Georgia courts, in interpreting § 67-1503, have established several principles. One is that failure to confirm does not extinguish the debt; it simply limits the creditor's remedies. See Marler v. Rockmart Bank, 146 Ga.App. 548, 246 S.E.2d 731 (1978); Turpin v. North American Acceptance Corp., 119 Ga.App. 212, 166 S.E.2d 588 (1969). Coupled with this is the principle that failure to confirm does not prevent a creditor from pursuing other contractual security on the debt. See Salter v. Bank of Commerce, 189 Ga. 328, 6 S.E.2d 290 (1939); Marler v. Rockmart Bank, supra. Similarly, if there are separate debts arising from separate contractual obligations, failure to confirm the foreclosure arising from one of the obligations does not bar an action on the separate obligation, even if the obligations relate to the same subject matter. See Murray v. Hasty, 132 Ga.App. 125, 207 S.E.2d 602 (1974).

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Here, however, Surety is suing Stanford, Sr. on a single obligation-that contained in the indemnity agreement. This is not a suit on separate notes or obligations; Surety itself contends that its suit is premised on comprehensive contractual obligations under the indemnity agreement. Surety cites this court's decision in Calvert Fire Ins. Co. v. Environs Development Corp., 601 F.2d 851 (5th Cir. 1979) as support for its "comprehensive contractual obligations" theory. In Calvert, the lender secured its loan to the developer by accepting a security deed on property. The developer procured insurance and designated the lender loss-payee, as required by the security agreement, although the insurance covered the interests of both the lender and the developer. The property was destroyed, the developer defaulted on the loan, and the lender foreclosed on the property pursuant to the security agreement. The debt was recovered but not the attorney's fees due under the loan agreement. The foreclosure was not confirmed.


Meanwhile, negotiations began with the insurer. First, the lender, and much later the developer, filed proofs of loss. The insurer sought a declaratory judgment to determine who should benefit from the proceeds. The lender counterclaimed for the insurance proceeds and cross-claimed against the developer. The developer claimed that the lender's actions were barred by § 67-1503, and the district court agreed. We reversed, asserting that the lender's status as loss-payee gave it a separate contractual remedy. Thus the lender was not permitted to recover under the security agreement; failure to confirm the foreclosure of the security barred any such action. But the lender was permitted to sue under the separate insurance contract, which provided the lender with a separate contractual remedy-no less a separate remedy, we said, than an additional security deed or additional property would give. Thus, although the insurance contract was required under the security agreement, it was a separate agreement, and the lender was permitted to recover not pursuant to the security agreement but pursuant to the insurance agreement.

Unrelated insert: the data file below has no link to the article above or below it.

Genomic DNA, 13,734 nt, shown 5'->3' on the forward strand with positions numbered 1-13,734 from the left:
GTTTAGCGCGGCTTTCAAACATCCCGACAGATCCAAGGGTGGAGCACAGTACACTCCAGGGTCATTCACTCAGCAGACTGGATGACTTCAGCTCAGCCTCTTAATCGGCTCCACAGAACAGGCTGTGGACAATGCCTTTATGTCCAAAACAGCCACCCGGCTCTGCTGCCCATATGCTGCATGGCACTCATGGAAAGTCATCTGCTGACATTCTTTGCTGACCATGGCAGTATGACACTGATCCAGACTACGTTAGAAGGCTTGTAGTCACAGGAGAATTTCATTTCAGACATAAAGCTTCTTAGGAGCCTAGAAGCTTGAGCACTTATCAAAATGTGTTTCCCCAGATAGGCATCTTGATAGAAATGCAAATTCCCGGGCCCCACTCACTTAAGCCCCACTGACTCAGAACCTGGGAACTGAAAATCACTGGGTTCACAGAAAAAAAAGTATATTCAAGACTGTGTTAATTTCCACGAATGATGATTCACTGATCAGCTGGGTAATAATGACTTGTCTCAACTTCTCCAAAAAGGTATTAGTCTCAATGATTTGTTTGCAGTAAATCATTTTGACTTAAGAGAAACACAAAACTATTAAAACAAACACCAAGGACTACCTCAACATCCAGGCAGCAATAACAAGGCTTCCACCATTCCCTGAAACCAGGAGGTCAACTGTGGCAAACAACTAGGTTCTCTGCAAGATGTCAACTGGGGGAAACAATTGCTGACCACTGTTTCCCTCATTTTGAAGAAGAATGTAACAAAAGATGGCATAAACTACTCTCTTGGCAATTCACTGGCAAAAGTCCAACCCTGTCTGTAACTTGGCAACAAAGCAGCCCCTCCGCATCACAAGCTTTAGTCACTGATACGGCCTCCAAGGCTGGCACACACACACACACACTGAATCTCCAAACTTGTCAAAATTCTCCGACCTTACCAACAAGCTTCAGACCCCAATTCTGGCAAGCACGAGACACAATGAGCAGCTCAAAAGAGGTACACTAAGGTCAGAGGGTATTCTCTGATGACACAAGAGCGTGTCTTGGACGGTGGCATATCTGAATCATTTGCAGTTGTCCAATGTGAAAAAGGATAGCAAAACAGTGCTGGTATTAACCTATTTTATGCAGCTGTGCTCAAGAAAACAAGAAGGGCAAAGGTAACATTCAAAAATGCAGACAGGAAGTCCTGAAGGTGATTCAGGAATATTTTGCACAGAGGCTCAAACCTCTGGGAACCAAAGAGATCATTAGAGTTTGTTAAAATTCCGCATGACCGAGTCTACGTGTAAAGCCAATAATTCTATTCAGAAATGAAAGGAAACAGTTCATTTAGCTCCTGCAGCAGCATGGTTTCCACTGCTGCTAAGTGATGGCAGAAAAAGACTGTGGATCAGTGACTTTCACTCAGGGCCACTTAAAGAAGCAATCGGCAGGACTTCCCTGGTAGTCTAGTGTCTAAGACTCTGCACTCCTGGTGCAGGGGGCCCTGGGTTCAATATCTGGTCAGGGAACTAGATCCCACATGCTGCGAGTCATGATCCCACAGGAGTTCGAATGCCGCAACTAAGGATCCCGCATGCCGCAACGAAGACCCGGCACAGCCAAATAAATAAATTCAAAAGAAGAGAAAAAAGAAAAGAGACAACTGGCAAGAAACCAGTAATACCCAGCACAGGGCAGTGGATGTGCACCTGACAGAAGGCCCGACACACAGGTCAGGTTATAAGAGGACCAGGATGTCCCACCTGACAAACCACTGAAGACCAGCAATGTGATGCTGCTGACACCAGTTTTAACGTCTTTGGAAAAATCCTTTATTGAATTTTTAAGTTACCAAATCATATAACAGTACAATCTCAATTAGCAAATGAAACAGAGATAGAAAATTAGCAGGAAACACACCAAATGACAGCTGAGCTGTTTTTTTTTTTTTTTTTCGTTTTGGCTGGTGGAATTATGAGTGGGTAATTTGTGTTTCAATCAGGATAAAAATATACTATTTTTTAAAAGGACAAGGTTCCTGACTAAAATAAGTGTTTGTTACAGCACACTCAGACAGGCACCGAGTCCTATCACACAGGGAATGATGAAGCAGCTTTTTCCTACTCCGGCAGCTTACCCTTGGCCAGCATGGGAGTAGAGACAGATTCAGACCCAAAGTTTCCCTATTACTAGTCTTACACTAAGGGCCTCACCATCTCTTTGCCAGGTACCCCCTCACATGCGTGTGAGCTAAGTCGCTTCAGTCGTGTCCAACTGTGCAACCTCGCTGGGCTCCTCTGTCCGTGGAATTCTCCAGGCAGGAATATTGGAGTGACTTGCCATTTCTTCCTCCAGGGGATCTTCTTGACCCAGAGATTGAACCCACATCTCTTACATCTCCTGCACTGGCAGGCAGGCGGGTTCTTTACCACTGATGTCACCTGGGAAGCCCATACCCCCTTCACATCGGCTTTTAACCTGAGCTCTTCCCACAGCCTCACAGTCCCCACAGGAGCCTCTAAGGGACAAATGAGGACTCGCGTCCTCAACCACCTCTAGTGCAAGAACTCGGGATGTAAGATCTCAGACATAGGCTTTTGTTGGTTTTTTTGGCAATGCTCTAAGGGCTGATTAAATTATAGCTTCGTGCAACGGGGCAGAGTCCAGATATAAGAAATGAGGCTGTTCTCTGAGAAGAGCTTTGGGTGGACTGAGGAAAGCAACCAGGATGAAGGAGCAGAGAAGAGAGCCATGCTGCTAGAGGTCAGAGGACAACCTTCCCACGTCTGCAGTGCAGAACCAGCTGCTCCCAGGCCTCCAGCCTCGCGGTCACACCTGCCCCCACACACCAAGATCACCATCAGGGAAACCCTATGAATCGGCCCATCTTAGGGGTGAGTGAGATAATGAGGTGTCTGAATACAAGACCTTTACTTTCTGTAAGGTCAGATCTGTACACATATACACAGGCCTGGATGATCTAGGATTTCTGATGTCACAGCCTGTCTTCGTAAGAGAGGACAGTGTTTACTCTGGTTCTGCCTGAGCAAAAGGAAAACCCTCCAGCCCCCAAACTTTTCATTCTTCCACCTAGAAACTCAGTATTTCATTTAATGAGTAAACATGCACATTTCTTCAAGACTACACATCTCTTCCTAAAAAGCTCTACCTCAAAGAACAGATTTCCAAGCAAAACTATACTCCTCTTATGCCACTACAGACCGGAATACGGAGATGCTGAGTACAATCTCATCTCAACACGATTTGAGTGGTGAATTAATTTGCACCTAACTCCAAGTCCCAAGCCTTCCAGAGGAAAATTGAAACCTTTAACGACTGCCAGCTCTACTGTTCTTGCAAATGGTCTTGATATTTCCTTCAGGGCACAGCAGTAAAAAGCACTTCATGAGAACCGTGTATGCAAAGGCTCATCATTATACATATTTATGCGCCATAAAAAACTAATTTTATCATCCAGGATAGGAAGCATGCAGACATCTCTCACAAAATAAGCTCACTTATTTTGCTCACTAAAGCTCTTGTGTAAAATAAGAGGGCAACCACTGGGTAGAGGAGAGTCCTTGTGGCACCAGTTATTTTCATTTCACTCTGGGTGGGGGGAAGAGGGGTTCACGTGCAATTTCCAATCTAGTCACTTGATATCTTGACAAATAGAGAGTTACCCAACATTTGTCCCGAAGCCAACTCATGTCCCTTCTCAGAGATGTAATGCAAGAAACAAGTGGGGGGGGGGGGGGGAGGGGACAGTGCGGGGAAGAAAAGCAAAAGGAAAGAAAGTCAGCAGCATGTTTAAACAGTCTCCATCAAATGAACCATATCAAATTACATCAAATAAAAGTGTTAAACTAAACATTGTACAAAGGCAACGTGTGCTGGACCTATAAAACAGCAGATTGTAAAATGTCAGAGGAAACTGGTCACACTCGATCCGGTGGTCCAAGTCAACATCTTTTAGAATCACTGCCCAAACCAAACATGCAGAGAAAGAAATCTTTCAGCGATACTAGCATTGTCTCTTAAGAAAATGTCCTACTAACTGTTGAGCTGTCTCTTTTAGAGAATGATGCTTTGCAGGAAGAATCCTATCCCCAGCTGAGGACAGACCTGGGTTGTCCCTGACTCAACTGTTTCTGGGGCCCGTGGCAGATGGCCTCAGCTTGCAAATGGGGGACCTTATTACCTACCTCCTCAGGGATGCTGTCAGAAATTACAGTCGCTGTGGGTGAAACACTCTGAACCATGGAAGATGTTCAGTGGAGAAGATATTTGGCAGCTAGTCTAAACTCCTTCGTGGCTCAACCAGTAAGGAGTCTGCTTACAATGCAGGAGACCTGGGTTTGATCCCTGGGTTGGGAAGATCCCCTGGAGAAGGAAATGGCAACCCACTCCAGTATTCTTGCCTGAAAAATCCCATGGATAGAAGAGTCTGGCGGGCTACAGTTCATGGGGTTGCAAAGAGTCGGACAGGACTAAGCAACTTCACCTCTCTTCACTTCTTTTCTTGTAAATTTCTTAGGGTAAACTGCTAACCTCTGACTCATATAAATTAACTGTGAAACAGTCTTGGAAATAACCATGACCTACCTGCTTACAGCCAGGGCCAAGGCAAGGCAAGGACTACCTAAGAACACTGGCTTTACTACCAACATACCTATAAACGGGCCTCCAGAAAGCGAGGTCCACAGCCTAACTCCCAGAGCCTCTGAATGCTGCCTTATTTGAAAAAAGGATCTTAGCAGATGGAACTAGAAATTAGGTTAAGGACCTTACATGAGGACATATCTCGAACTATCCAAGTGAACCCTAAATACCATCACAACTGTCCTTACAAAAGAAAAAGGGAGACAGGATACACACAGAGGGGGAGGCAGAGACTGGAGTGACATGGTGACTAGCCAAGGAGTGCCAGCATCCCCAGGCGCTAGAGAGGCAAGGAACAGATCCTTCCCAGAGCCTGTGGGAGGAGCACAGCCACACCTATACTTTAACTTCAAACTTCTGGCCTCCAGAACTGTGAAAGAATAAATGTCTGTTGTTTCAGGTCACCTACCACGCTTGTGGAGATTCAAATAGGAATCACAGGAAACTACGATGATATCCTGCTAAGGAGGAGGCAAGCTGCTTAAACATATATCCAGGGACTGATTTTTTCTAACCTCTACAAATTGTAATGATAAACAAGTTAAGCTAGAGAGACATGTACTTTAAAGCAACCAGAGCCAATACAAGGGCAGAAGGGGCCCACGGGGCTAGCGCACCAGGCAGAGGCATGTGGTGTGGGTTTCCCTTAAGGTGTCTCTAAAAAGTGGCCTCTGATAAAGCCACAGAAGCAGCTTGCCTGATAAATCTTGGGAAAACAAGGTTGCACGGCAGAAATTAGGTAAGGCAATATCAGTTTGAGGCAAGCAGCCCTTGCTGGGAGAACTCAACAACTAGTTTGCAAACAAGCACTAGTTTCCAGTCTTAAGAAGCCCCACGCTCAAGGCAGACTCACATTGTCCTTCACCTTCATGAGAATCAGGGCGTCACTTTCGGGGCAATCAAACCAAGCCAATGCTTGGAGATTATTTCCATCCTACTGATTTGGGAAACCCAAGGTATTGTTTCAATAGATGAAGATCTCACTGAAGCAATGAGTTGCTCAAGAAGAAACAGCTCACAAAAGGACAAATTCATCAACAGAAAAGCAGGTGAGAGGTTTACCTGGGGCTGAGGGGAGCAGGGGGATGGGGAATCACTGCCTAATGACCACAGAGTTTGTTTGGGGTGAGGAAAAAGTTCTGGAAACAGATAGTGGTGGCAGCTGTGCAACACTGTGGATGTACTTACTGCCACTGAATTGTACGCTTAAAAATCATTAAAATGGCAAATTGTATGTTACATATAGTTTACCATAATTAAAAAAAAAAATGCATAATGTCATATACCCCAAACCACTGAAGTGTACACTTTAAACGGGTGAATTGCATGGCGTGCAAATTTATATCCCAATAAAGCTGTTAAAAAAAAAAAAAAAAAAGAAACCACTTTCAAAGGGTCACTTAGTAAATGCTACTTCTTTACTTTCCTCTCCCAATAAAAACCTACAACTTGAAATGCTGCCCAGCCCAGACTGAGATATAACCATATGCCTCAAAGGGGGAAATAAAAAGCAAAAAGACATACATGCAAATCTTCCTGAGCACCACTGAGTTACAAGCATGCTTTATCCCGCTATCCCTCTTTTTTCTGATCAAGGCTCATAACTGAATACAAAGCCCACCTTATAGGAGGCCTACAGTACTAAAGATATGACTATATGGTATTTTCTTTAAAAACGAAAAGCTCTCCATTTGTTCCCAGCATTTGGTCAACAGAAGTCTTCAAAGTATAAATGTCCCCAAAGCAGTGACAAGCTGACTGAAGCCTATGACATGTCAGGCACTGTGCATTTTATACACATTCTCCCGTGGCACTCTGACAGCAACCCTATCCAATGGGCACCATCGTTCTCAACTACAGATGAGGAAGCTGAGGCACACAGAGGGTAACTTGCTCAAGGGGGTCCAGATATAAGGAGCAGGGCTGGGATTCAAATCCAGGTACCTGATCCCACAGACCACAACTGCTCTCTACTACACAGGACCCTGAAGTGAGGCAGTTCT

No such separate agreement is alleged here. Rather, Surety seeks to recover under the single indemnity agreement. It is not clear whether the Hardendorf property security deed represents a separate agreement. It is clear, however, that Surety is not suing to recover under a separate agreement; Surety seeks to recover only pursuant to the indemnity agreement. It is also clear that the Glenwood property security deed is the collateral securing that indemnity agreement. Surety has acted on the indemnity agreement by foreclosing the Glenwood property. Because it failed to have that foreclosure confirmed, Surety has limited its remedies under that agreement, and because we can find no other remedy pursuant to that agreement, we conclude that Surety has no further claim against Stanford, Sr. under that agreement. Accordingly, the district court's order granting Stanford, Sr. summary dismissal is




Georgia Code § 67-1503 provides:

When any real estate is sold on foreclosure, without legal process, under powers contained in security deeds, mortgages or other lien contracts, and at such sale said real estate does not bring the amount of the debt secured by such deed, mortgage, or contract, no action may be taken to obtain a deficiency judgment unless the person instituting the foreclosure proceedings shall, within 30 days after such sale, report the sale to the judge of the superior court of the county in which the land lies for confirmation and approval, and obtains an order of confirmation and approval thereon.

It should be noted that § 67-1503 is in derogation of the common law and should be strictly construed. See First Nat'l Bank v. Kunes, 128 Ga.App. 565, 197 S.E.2d 446 (1973).